[8 August 2013]
A young woman is murdered and nobody knows by whom, including the woman herself who, miraculously, has returned to life. She’s not a mindless zombie, but also not exactly human anymore, so no one can quite understand what’s happening to her. To complicate things further, she’s not the only person in her small town to recently beat death likes this, and now all the locals are in danger from the same supernatural forces that brought their loved ones back. As well as from their loved ones directly, it turns out.
In the most skeletal way, this describes two different current ongoing comicbook series: Revival and Rachel Rising. They share a lot, even beyond the above synopsis, in terms of theme and setting and, to a lesser extent, their protagonists. They’re both horror stories, or at any rate they fit into my own definition of horror. I like these titles for a lot of the same reasons; the things they share are what drew me to them in the first place. But I would’ve dropped one of them by now if they didn’t also have their own things going on, if they didn’t cover their common ground using divergent paths and paces.
The books have ever-evolving casts, streams of new characters regularly broken up by death. Each story centers on two women, perhaps the books’ most obvious parallel, but they’re not exact mirrors of each other. In Rachel Rising, the stars are best friends Rachel Beck and Clara “Jet” Adams, while Revival is about sisters Dana and Martha “Em” Cypress. The familial connection and age difference in the latter pair is key to understanding their dynamic. They have trust issues, which means they have secrets, to the point that Em doesn’t even admit she was killed and came back until circumstances force her hand. Even after that, she shows little interest in solving her own murder, while Dana, as the older sister and a cop, spends most of her free time working the case. This lack of cooperation between the Cypresses is detrimental to them both, leaving Em with unresolved anger and Dana with too little information.
On the other side of the spectrum are Rachel and Jet, committedly on the same team with the same goals. Rachel puts more serious energy into finding answers—Jet is happy just to be along for the trippy ride—but they share everything with each other immediately. It helps that they each have their own return-from-death experiences, but Rachel’s comes first (and second) and Jet is enthusiastically there for her friend even before she dies herself. Their relationship is unbreakable, while Dana and Em’s may be irreparable.
Though both titles do both of these things, Rachel Rising gives more weight to the internal lives of its core cast, while Revival looks more closely at how something as incredible and terrifying as people coming back to life would shake up life in small-town America. This distinction affects the tone and speed of each story, with Rachel Rising being the quieter and calmer of the two. Not slower, necessarily, in terms of narrative progress, just more subdued. That title’s horror is a creeping dread, a general unease that never dissipates, even when there’s nothing actively going wrong. There’s often graphic violence, but those scenes are usually preceded, followed, or bookended by moments of silence and beauty. Writer/artist Terry Moore seems to be a big fan of silence, and he uses it often and to great effect in every issue. It gives the scariest and most skin-crawling parts of the narrative extra time to seep in, making them more lasting and disturbing.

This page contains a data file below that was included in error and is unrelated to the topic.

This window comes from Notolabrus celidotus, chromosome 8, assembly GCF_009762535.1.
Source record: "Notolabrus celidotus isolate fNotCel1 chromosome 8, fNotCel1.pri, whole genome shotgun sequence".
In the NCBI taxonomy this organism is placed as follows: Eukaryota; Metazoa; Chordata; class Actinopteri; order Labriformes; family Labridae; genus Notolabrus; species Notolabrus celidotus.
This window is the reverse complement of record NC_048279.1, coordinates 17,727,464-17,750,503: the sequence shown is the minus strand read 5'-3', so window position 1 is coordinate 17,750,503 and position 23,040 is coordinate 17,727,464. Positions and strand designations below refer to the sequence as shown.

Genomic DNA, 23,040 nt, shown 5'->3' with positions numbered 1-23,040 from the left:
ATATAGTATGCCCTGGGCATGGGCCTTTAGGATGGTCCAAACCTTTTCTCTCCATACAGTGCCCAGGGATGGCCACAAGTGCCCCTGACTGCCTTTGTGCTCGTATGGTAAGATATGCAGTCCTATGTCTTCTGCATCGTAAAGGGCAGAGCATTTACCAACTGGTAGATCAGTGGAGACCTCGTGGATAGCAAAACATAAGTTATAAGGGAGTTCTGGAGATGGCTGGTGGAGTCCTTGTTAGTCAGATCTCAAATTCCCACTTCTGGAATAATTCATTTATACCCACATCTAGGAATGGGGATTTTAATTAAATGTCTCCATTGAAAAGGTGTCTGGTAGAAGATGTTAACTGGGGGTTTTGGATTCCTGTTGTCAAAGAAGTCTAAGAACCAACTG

In between, Moore writes his characters as thoughtful and intelligent, and gives them space to have thorough conversations about the possible implications and causes of Rachel and Jet’s non-dead state. They discuss and debate these things with several people, such as Rachel’s aunt Johnny, who’s a local mortician interested only in the medical facts, or Dr. Siemen, who believes the girls are angels. Moore’s dialogue is patient, taking its time to go over all the angles and arguments deliberately. It is also well-researched, often incorporating history, mythology, or folklore. These discussions flesh out the characters and the story, and allow Moore to get a lot of information out in a short space so he still has room for silence. The combination of scenes with no noise and those that are much wordier maintains the gentle but steady flow of the book. Interspersed with the occasional brutal death or supernatural phenomenon, Rachel Rising is entrancing, a series that is at once quiet and disquieting.
Revival offers more of a heart-pounding kind of horror. High-speed snowmobile chases, scythe fights, kidnappings that result in violent rescues…there is action in Revival, loud and fast-paced and in-your-face, where Rachel Rising is more restrained, even when folks are dying. Neither is better or more effective, but the difference is noteworthy, and a major part of what distinguishes these books from one another.